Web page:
replaces the fuel filter, fuel line and carburetor,
and the customer is charged for
the repair. Unfortunately, this is what
may also happen next: the customer
comes back an hour or a day later and
says, “You just fixed my saw, it ran great
for the first tank of gas, and now it won’t
start again.” The technician opens the
tank and finds the customer put the same
stale fuel from their gas can into the saw
after using up the fresh fuel the dealer put
in the fuel tank previously.
Solution: Education
The best solution is getting the message
regarding fuel quality to customers
in a manner that gets their attention.
Here are some methods to try:
Spend extra time to explain the consequences
of leaving old, stale fuel in
the unit. Give them some examples of
the average cost to repair the unit and
explain that it will not be covered under
the manufacturer’s limited warranty
policy. Consider having an old, fueldamaged
carburetor on hand to demonstrate
the result of using old fuel.
Attach a statement regarding unit
storage and fuel quality to the instruction
manual.
Many dealers send “thank you” cards
to the customer after the sale; here’s a
great opportunity to reinforce the warning
about fuel quality.
When checking the unit into the service
department, open the fuel cap in
the customer’s presence so that they can
smell and see that the fuel is spoiled. It
might even be worth having a sample of
good fuel versus old fuel at the service
counter to show the difference between
good and bad fuel.
In summary, many times the units entering
the service department are there
because of fuel- related problems, and the
majority of customer complaints happen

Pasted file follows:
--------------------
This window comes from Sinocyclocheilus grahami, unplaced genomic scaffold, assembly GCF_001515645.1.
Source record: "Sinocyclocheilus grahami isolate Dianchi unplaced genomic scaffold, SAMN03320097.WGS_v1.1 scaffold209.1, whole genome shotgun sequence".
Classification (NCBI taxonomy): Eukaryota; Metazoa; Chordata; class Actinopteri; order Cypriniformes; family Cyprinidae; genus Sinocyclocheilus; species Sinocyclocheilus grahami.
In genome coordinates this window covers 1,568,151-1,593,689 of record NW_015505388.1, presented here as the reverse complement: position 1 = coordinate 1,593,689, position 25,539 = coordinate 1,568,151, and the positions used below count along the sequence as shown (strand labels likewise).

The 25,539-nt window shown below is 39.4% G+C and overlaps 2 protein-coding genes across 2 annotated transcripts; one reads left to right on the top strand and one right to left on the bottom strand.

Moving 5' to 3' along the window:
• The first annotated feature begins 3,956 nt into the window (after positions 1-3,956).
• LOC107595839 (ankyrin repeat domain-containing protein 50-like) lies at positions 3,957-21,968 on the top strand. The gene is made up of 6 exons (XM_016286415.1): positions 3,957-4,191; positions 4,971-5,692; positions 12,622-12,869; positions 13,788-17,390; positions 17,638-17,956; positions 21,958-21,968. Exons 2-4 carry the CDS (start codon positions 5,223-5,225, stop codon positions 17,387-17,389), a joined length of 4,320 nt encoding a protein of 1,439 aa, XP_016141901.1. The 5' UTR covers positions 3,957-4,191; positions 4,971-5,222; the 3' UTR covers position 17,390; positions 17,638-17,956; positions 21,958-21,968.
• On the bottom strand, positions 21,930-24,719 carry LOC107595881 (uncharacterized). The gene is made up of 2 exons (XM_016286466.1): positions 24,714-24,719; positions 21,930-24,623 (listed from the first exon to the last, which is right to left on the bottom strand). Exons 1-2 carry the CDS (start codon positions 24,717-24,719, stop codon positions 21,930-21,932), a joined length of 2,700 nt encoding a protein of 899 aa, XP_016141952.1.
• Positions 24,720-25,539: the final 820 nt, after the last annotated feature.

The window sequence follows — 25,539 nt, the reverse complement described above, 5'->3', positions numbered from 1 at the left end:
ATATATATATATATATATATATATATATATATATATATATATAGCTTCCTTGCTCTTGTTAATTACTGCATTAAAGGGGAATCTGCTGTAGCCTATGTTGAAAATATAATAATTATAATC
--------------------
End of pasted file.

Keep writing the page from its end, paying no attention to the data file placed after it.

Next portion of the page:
for the same reason. Educating the customer
is the key to reducing these complaints
and reducing customer dissatisfaction.
Hopefully the information in this
article will help you be proactive in educating
your customers about the importance
of using fresh, quality fuel. PET
J. D. Fernstrom is the technical services
manager for Stihl Northwest and has
worked in the industry as a service technician
for nearly 30 years.
This trimmer engine was damaged due to
the use of old, stale fuel mix. As the fuel
ages, the lighter molecules combust differently
and will interact differently with the mix
oil. In this case the combustion of the fuel
deposited a heavy layer of carbon and fuel
residue throughout the combustion chamber.
This is an example of the damage that occurs
when water is present in the fuel. This
carburetor cannot be repaired and would require
replacement.
Here’s another example of the residue left in
the carburetor metering chamber due to the
use of old, stale fuel. Again the inlet needle
is stuck and the main nozzle is partially
blocked. There is less than a 50/50 chance
the carburetor can be cleaned and returned
to serviceable condition. Most technicians
would consider replacing the carburetor as
the more reliable repair.
POWER EQUIPMENT TRADE ■ APRIL 2008 ■ 19

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Old 05-05-2011, 08:42 AM   #11
white1j0
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Thanks for all the helpful and useful information, my repair man gave me three coils to try, thinking the first one was bad, I tried all three and still no spark, I retried the first one he gave me but I put it on up-side down with the kill wire on the bottom, unlike the original and I got plenty of spark, The engine started right up and runs better then it ever did, Great forum, Thanks Whitey

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Old 05-09-2011, 07:09 AM   #12
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Glad to hear you got it going!